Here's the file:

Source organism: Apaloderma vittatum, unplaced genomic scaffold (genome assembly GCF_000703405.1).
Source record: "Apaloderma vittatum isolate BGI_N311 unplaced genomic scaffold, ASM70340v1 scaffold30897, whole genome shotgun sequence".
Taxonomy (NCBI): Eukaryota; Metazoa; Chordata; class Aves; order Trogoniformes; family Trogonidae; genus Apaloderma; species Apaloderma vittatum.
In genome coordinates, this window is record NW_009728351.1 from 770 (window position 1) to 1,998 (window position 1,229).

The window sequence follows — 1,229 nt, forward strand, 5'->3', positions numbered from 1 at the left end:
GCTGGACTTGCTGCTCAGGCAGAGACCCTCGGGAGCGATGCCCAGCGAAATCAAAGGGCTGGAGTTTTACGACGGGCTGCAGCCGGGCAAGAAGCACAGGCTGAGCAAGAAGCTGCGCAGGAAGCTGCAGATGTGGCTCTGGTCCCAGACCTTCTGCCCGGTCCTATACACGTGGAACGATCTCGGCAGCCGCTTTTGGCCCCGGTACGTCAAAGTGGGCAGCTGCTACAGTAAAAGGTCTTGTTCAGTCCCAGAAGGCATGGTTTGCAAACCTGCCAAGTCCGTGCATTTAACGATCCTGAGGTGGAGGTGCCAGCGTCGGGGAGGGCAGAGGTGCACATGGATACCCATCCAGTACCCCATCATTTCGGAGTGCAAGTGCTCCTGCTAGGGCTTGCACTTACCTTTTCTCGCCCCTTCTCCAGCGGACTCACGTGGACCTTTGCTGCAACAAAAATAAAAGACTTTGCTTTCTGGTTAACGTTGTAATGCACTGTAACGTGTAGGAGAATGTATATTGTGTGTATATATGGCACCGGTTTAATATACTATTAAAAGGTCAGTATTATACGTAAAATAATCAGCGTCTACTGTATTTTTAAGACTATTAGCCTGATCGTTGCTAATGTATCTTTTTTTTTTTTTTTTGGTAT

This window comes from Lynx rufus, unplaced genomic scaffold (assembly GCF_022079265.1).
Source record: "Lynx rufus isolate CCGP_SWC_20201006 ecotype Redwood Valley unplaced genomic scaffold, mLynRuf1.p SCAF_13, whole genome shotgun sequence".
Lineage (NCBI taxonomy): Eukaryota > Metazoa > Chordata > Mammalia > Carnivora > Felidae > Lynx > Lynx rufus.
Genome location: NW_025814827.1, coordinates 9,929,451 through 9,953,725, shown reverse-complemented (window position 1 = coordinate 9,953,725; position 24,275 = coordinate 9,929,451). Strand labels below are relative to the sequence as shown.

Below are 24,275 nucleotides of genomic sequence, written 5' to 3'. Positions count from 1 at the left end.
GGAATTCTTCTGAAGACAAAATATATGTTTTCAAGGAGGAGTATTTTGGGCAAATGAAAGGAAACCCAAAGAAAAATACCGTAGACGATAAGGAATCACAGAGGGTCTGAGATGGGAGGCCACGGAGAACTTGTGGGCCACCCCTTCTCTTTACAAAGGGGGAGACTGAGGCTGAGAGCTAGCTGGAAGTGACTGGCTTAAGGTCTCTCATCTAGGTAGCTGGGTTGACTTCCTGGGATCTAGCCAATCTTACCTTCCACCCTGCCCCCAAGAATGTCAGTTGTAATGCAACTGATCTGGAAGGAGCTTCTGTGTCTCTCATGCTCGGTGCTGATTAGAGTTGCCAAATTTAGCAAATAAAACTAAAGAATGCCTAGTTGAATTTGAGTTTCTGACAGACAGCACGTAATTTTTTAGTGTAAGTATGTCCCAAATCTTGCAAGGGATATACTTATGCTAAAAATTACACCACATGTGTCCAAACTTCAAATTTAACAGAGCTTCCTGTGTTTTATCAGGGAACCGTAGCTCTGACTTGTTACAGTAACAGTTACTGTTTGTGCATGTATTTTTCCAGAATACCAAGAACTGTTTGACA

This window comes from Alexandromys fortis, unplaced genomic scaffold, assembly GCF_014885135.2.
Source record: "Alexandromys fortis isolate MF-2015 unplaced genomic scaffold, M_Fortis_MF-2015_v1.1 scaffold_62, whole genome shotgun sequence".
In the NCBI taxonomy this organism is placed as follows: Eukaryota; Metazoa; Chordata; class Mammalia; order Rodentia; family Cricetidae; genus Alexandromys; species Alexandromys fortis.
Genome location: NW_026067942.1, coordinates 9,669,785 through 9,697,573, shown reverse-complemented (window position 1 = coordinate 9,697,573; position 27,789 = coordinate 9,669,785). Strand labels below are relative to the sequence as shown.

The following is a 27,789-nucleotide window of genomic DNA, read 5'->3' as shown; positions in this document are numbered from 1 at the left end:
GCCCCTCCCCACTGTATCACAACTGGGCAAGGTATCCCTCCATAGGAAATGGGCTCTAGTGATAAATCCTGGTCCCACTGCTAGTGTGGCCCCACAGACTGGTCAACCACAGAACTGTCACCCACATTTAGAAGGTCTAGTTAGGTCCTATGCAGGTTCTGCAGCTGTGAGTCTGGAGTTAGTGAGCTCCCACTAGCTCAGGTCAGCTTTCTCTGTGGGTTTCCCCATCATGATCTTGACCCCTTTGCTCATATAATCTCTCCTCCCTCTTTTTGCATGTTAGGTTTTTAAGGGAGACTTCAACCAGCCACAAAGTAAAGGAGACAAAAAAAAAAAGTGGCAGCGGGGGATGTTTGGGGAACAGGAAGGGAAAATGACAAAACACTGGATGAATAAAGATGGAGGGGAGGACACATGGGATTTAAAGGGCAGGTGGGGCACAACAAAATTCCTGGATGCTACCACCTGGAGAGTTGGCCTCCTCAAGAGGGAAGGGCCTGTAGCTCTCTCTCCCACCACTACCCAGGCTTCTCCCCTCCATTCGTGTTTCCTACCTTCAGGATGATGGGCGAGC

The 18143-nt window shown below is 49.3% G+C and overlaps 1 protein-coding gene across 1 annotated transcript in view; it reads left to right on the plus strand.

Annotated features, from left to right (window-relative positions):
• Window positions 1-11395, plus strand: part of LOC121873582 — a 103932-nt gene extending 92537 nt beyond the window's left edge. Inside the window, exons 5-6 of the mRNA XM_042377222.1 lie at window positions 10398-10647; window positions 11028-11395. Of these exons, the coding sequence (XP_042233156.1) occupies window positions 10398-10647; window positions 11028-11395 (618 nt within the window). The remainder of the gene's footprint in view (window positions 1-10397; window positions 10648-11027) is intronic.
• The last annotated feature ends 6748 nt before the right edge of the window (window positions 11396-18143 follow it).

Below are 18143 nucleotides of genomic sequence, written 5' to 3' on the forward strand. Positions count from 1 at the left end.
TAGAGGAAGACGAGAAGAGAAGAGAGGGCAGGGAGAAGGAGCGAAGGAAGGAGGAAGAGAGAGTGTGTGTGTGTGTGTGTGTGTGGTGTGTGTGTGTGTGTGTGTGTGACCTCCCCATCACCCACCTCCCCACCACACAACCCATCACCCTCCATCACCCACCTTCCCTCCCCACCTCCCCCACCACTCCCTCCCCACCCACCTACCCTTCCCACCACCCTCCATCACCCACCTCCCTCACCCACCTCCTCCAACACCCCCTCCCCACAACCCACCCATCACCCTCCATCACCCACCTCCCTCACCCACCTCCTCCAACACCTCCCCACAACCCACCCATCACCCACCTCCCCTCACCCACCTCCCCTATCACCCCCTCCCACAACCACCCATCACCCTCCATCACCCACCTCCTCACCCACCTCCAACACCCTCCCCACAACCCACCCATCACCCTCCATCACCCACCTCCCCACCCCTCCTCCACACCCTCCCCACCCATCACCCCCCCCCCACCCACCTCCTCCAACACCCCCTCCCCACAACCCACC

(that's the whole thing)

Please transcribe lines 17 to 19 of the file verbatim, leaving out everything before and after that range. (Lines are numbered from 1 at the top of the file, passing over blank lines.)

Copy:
The following is a 27,789-nucleotide window of genomic DNA, read 5'->3' as shown; positions in this document are numbered from 1 at the left end:
GCCCCTCCCCACTGTATCACAACTGGGCAAGGTATCCCTCCATAGGAAATGGGCTCTAGTGATAAATCCTGGTCCCACTGCTAGTGTGGCCCCACAGACTGGTCAACCACAGAACTGTCACCCACATTTAGAAGGTCTAGTTAGGTCCTATGCAGGTTCTGCAGCTGTGAGTCTGGAGTTAGTGAGCTCCCACTAGCTCAGGTCAGCTTTCTCTGTGGGTTTCCCCATCATGATCTTGACCCCTTTGCTCATATAATCTCTCCTCCCTCTTTTTGCATGTTAGGTTTTTAAGGGAGACTTCAACCAGCCACAAAGTAAAGGAGACAAAAAAAAAAAGTGGCAGCGGGGGATGTTTGGGGAACAGGAAGGGAAAATGACAAAACACTGGATGAATAAAGATGGAGGGGAGGACACATGGGATTTAAAGGGCAGGTGGGGCACAACAAAATTCCTGGATGCTACCACCTGGAGAGTTGGCCTCCTCAAGAGGGAAGGGCCTGTAGCTCTCTCTCCCACCACTACCCAGGCTTCTCCCCTCCATTCGTGTTTCCTACCTTCAGGATGATGGGCGAGC

The 18143-nt window shown below is 49.3% G+C and overlaps 1 protein-coding gene across 1 annotated transcript in view; it reads left to right on the plus strand.